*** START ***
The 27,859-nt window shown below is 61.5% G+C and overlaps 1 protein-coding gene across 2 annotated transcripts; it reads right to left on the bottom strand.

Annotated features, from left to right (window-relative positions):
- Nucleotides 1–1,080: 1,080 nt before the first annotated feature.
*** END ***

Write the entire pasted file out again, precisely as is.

The 27,859-nt window shown below is 61.5% G+C and overlaps 1 protein-coding gene across 2 annotated transcripts; it reads right to left on the bottom strand.

Annotated features, from left to right (window-relative positions):
- Nucleotides 1–1,080: 1,080 nt before the first annotated feature.